Pele Cannon

Farm: ‘Bilga’

Region: Urila, south east New South Wales

Commodity: Honey, beeswax and pollination

Farming area: 16 hectares, but the bees need access to 20,000 hectares of land


Phone: 02 6236 3294


In extreme heat periods, a lot of hives are lost to heat stress. Talking climate change—and the forecasts are that we’re going to get more extreme weather events, with more variability and a higher number of hot days—that’s going to become a real issue for beekeepers.

Increasing variability of rainfall and temperature are also going to make it a lot harder to find the right resources in an area that’s within reach. As flowering patterns change, beekeepers will have to change their patterns of hive movement in an effort to compensate for altered honey flows.

 Pele Cannon


See what Pele has to say about:


Beekeeping over 20,000 hectares

Our place is 16 hectares and it’s used as a base for the business. Bees need a variety of flowering trees and shrubs to collect both pollen and nectar. Because different trees produce different types of pollen, you need to give them access to variety for a healthy diet. This means you have to move the hives. On average we move our bees six or seven times a year.

We go wherever something is flowering within our range (within about 400 kilometres). We lease forestry sites, National Park and Wildlife Service sites, travelling stock reserves and private land. As beekeepers, we need access to about 20,000 hectares of land. About 70 per cent of our honey is produced from native flora, so we rely heavily on public forests and conserved areas.

Pele’s dad Des says: ‘At our peak, we had 720 hives, which produced on average 72 tonnes of honey and 1.2 tonnes of beeswax a year. Since we’ve scaled back, we can look after our 130–150 hives better. That means our production level has gone up to 20 tonnes of honey a year from those 130 hives.’

Back to top

How the region’s climate has changed in the last 30 years

Des says: ‘The climate at Urila is generally temperate. April used to be the wettest month, but in the 30 years that we’ve been living here, April and May are now our driest months. Now November and January are the wettest two months. Our average rainfall is about 620 mm a year.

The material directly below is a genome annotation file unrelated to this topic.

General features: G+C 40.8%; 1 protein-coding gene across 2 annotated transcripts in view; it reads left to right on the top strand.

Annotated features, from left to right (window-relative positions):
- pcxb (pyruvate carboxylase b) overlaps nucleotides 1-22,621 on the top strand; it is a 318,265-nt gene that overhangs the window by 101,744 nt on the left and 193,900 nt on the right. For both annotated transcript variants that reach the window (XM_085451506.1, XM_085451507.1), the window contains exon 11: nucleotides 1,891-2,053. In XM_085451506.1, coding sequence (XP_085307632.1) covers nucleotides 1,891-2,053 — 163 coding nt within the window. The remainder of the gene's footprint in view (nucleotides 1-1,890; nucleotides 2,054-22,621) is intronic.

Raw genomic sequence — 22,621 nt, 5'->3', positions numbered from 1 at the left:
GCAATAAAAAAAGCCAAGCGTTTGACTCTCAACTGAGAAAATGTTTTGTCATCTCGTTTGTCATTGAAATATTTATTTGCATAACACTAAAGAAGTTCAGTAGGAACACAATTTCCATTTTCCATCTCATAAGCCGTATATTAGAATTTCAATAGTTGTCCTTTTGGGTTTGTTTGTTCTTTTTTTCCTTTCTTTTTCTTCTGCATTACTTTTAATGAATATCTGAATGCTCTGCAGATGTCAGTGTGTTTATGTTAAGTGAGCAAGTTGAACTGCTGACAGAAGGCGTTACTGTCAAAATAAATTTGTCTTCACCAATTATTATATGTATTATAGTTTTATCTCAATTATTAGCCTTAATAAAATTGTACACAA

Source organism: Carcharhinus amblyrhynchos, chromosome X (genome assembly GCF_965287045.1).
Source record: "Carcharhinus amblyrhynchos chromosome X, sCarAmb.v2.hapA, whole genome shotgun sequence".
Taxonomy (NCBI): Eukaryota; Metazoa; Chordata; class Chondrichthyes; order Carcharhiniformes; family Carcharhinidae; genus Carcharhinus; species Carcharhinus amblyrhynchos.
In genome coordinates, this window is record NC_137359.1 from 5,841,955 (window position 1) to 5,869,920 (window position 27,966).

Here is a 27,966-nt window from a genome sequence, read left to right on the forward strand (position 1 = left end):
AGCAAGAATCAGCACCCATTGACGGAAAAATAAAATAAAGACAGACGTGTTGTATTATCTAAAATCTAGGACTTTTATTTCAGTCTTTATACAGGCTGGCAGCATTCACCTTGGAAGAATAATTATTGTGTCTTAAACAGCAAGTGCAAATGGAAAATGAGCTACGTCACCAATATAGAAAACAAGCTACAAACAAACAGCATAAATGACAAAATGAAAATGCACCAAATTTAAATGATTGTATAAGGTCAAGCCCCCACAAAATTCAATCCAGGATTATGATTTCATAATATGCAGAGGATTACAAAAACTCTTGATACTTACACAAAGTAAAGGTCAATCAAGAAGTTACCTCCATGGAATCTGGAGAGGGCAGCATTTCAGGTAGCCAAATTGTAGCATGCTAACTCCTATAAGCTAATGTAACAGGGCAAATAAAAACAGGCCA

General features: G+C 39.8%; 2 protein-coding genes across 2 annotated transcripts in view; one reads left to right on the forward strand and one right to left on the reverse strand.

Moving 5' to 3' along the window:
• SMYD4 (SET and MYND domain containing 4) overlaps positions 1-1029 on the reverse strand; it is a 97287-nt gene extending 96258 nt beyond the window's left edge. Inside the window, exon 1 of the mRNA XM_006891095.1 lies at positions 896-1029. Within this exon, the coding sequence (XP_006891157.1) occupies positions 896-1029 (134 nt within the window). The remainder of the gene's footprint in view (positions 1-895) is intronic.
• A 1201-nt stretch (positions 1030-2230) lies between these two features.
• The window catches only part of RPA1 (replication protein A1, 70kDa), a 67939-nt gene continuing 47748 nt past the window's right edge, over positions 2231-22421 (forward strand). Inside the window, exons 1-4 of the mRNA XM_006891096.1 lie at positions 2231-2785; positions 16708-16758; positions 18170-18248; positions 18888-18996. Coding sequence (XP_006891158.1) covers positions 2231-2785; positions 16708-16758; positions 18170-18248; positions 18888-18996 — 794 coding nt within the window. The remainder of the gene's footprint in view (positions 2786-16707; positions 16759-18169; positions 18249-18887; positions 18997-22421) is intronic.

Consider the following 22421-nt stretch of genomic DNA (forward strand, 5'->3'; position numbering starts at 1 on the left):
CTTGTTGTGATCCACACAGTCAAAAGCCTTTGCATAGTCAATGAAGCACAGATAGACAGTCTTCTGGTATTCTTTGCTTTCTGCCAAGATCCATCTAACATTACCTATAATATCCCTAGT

Our seasons are coming a little bit earlier, and are little bit shorter. The summers are definitely hotter.’

Pele checking a honey rack

Back to top

Extreme heat stressing bees and the beekeeping industry

Bees won’t fly to find food unless the air temperature is at least 14°C, so we look for temperate locations for our hives.

When the temperature gets over 38°C, bees start to become heat stressed and they have trouble managing the temperature inside the hive. The bees start collecting water instead of nectar.

Over 43°C, they start to have really big problems in controlling the temperature inside the hive; the honeycomb starts melting and the honey runs onto the ground.

In extreme heat periods, a lot of hives are lost to heat stress after being subjected to so many days of prolonged extreme temperature. If you start talking about climate change—and the forecasts are that we’re going to get more extreme weather events with more variability and a higher number of hot days—then that’s going to become a real issue for the industry.

Back to top

How climate change reduces nectar and pollen availability

Increasing variability of rainfall and temperature are going to make it a lot harder to find the right resources in an area that’s within reach. As flowering patterns change, beekeepers will have to change their patterns of hive movement in an effort to compensate for altered honey flows [a honey flow is a good source of nectar and favourable weather].